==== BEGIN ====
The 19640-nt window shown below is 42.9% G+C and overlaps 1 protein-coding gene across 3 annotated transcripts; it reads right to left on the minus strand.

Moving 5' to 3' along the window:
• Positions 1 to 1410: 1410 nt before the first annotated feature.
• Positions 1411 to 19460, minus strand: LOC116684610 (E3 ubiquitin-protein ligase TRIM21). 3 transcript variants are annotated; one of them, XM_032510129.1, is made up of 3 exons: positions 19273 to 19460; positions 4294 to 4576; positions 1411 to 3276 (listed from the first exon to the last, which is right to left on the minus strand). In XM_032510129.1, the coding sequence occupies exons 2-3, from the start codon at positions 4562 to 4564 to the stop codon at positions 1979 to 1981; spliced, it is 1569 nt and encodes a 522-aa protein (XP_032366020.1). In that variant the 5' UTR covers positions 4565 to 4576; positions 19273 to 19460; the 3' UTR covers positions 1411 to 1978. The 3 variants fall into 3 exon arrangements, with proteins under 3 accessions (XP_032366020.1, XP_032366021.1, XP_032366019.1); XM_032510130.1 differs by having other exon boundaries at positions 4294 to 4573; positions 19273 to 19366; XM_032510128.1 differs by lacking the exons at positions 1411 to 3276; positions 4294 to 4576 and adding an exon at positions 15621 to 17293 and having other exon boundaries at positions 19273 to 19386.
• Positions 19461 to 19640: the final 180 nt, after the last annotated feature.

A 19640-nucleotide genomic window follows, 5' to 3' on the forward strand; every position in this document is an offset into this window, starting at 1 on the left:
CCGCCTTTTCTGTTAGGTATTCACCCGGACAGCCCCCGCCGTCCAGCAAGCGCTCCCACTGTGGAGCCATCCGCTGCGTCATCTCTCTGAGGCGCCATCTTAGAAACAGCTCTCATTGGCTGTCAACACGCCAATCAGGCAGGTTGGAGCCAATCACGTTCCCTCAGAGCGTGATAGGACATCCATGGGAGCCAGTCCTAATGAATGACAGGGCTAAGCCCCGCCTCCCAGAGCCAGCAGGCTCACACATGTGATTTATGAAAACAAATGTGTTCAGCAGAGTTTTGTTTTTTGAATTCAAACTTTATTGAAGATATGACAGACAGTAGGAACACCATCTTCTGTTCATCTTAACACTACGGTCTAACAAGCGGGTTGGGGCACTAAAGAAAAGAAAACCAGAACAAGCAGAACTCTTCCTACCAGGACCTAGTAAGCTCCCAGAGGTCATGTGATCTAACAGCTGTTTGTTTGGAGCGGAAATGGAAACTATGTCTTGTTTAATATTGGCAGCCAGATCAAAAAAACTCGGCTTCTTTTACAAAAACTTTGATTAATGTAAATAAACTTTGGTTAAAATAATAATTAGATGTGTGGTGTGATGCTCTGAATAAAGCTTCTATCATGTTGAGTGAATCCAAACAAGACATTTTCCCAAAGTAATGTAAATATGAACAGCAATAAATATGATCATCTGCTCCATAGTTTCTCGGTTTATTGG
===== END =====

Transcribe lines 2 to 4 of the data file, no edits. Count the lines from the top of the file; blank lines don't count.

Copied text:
Moving 5' to 3' along the window:
• Positions 1 to 1410: 1410 nt before the first annotated feature.
• Positions 1411 to 19460, minus strand: LOC116684610 (E3 ubiquitin-protein ligase TRIM21). 3 transcript variants are annotated; one of them, XM_032510129.1, is made up of 3 exons: positions 19273 to 19460; positions 4294 to 4576; positions 1411 to 3276 (listed from the first exon to the last, which is right to left on the minus strand). In XM_032510129.1, the coding sequence occupies exons 2-3, from the start codon at positions 4562 to 4564 to the stop codon at positions 1979 to 1981; spliced, it is 1569 nt and encodes a 522-aa protein (XP_032366020.1). In that variant the 5' UTR covers positions 4565 to 4576; positions 19273 to 19460; the 3' UTR covers positions 1411 to 1978. The 3 variants fall into 3 exon arrangements, with proteins under 3 accessions (XP_032366020.1, XP_032366021.1, XP_032366019.1); XM_032510130.1 differs by having other exon boundaries at positions 4294 to 4573; positions 19273 to 19366; XM_032510128.1 differs by lacking the exons at positions 1411 to 3276; positions 4294 to 4576 and adding an exon at positions 15621 to 17293 and having other exon boundaries at positions 19273 to 19386.